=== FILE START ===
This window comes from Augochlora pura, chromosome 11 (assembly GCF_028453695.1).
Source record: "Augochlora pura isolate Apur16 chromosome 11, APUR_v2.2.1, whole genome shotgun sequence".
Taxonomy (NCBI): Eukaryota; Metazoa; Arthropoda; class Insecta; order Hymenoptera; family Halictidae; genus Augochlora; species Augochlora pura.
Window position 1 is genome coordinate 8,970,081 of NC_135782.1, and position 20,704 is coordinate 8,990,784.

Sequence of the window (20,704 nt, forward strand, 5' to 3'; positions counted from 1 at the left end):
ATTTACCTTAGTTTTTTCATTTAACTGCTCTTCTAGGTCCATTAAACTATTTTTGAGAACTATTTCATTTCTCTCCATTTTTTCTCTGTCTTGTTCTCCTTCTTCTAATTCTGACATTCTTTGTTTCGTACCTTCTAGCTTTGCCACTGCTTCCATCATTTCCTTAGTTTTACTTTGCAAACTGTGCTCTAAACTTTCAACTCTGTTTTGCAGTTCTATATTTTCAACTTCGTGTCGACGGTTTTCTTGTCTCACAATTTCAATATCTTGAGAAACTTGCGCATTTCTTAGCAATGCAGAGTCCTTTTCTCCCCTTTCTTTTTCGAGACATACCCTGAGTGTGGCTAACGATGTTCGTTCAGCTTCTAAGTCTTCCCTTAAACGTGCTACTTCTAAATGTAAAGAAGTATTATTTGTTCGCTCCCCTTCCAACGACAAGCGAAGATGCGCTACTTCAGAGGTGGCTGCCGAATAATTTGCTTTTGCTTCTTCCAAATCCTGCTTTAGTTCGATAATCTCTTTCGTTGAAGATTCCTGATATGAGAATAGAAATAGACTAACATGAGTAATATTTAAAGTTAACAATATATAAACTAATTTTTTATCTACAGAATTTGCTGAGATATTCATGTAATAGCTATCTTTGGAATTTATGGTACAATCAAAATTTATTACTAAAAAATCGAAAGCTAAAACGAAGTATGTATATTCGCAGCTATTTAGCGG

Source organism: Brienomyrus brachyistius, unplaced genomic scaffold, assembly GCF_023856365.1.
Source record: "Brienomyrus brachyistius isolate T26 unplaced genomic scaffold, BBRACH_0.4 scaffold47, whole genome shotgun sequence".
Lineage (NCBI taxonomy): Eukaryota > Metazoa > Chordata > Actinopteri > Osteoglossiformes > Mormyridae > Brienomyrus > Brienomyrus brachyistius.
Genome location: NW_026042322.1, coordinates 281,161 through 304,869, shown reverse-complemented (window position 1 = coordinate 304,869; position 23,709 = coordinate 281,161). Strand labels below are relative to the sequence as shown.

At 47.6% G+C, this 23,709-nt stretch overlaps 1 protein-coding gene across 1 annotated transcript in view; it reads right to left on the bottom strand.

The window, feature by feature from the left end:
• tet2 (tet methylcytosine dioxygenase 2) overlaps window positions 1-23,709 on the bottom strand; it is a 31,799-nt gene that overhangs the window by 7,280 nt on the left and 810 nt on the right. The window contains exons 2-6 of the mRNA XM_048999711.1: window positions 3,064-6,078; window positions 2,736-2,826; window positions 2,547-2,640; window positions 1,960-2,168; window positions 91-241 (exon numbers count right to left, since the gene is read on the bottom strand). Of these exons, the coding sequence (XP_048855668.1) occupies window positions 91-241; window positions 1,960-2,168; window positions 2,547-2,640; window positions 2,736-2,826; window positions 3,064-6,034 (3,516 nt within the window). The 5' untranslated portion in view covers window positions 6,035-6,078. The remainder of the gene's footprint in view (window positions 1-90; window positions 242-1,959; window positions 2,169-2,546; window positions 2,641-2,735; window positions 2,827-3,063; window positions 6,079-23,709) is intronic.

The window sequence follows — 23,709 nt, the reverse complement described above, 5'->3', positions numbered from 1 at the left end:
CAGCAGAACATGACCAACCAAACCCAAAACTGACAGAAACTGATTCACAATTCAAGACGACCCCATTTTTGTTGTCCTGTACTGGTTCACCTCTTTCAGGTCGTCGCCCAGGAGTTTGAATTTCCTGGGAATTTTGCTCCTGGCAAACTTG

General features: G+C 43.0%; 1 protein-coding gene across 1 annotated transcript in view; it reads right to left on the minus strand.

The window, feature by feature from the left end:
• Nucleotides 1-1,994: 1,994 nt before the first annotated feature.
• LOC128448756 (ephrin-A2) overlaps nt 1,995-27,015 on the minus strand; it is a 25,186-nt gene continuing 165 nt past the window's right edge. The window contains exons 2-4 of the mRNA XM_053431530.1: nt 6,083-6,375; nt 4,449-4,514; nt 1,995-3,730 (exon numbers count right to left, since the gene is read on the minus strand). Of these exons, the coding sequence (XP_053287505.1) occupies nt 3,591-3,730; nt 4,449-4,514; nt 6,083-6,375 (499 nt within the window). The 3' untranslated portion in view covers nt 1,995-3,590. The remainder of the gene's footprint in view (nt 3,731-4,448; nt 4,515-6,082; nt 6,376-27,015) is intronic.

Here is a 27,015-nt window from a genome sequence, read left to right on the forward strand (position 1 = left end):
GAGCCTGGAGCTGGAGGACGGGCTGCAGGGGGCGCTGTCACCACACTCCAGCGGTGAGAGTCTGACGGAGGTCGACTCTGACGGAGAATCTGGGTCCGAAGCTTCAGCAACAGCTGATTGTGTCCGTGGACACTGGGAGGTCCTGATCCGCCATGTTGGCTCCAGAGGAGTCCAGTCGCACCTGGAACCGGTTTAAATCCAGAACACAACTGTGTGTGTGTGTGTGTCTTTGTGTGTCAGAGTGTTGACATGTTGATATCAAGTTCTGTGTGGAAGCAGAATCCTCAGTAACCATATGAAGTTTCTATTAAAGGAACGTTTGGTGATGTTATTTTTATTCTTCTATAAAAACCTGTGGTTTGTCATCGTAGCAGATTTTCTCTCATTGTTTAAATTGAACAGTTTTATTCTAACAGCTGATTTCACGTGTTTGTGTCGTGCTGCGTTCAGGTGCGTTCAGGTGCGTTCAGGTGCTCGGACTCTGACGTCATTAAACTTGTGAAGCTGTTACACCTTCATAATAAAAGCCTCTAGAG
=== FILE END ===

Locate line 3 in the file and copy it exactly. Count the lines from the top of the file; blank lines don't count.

Taxonomy (NCBI): Eukaryota; Metazoa; Arthropoda; class Insecta; order Hymenoptera; family Halictidae; genus Augochlora; species Augochlora pura.